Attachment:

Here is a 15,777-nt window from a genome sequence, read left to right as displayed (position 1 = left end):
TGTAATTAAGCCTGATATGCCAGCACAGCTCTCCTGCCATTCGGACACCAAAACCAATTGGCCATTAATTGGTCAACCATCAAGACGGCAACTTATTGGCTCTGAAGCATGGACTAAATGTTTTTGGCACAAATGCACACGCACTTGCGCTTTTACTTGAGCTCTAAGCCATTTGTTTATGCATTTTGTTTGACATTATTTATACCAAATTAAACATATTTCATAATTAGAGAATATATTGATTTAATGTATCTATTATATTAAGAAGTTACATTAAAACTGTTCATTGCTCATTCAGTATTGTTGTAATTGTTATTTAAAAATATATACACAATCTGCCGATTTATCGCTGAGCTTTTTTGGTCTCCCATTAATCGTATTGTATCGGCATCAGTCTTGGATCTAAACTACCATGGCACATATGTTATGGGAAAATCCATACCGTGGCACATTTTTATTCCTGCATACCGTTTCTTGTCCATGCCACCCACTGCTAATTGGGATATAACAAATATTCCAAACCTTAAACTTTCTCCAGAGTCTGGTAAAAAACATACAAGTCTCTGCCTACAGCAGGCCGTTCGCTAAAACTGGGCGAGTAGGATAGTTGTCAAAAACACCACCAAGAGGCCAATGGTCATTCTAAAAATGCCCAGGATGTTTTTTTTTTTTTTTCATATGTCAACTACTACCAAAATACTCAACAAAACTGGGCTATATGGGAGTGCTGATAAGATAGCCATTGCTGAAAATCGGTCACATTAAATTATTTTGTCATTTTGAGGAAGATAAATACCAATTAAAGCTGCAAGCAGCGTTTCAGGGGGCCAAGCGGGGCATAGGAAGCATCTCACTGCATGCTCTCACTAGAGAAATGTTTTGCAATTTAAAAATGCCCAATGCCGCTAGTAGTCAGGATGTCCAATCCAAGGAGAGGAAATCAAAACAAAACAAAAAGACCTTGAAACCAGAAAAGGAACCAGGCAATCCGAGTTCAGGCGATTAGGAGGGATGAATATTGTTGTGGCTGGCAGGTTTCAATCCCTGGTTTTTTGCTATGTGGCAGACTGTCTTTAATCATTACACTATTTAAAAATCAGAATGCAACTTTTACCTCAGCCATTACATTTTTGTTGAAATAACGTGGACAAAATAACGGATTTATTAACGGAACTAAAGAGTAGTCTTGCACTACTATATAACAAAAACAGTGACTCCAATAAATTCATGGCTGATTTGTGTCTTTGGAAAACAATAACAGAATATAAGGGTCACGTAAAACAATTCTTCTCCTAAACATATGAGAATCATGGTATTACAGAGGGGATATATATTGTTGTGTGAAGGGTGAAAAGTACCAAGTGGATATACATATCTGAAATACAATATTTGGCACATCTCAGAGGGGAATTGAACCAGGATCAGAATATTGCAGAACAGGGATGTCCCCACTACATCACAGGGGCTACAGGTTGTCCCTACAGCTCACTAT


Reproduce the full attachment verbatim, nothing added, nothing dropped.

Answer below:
Here is a 15,777-nt window from a genome sequence, read left to right as displayed (position 1 = left end):
TGTAATTAAGCCTGATATGCCAGCACAGCTCTCCTGCCATTCGGACACCAAAACCAATTGGCCATTAATTGGTCAACCATCAAGACGGCAACTTATTGGCTCTGAAGCATGGACTAAATGTTTTTGGCACAAATGCACACGCACTTGCGCTTTTACTTGAGCTCTAAGCCATTTGTTTATGCATTTTGTTTGACATTATTTATACCAAATTAAACATATTTCATAATTAGAGAATATATTGATTTAATGTATCTATTATATTAAGAAGTTACATTAAAACTGTTCATTGCTCATTCAGTATTGTTGTAATTGTTATTTAAAAATATATACACAATCTGCCGATTTATCGCTGAGCTTTTTTGGTCTCCCATTAATCGTATTGTATCGGCATCAGTCTTGGATCTAAACTACCATGGCACATATGTTATGGGAAAATCCATACCGTGGCACATTTTTATTCCTGCATACCGTTTCTTGTCCATGCCACCCACTGCTAATTGGGATATAACAAATATTCCAAACCTTAAACTTTCTCCAGAGTCTGGTAAAAAACATACAAGTCTCTGCCTACAGCAGGCCGTTCGCTAAAACTGGGCGAGTAGGATAGTTGTCAAAAACACCACCAAGAGGCCAATGGTCATTCTAAAAATGCCCAGGATGTTTTTTTTTTTTTTTCATATGTCAACTACTACCAAAATACTCAACAAAACTGGGCTATATGGGAGTGCTGATAAGATAGCCATTGCTGAAAATCGGTCACATTAAATTATTTTGTCATTTTGAGGAAGATAAATACCAATTAAAGCTGCAAGCAGCGTTTCAGGGGGCCAAGCGGGGCATAGGAAGCATCTCACTGCATGCTCTCACTAGAGAAATGTTTTGCAATTTAAAAATGCCCAATGCCGCTAGTAGTCAGGATGTCCAATCCAAGGAGAGGAAATCAAAACAAAACAAAAAGACCTTGAAACCAGAAAAGGAACCAGGCAATCCGAGTTCAGGCGATTAGGAGGGATGAATATTGTTGTGGCTGGCAGGTTTCAATCCCTGGTTTTTTGCTATGTGGCAGACTGTCTTTAATCATTACACTATTTAAAAATCAGAATGCAACTTTTACCTCAGCCATTACATTTTTGTTGAAATAACGTGGACAAAATAACGGATTTATTAACGGAACTAAAGAGTAGTCTTGCACTACTATATAACAAAAACAGTGACTCCAATAAATTCATGGCTGATTTGTGTCTTTGGAAAACAATAACAGAATATAAGGGTCACGTAAAACAATTCTTCTCCTAAACATATGAGAATCATGGTATTACAGAGGGGATATATATTGTTGTGTGAAGGGTGAAAAGTACCAAGTGGATATACATATCTGAAATACAATATTTGGCACATCTCAGAGGGGAATTGAACCAGGATCAGAATATTGCAGAACAGGGATGTCCCCACTACATCACAGGGGCTACAGGTTGTCCCTACAGCTCACTAT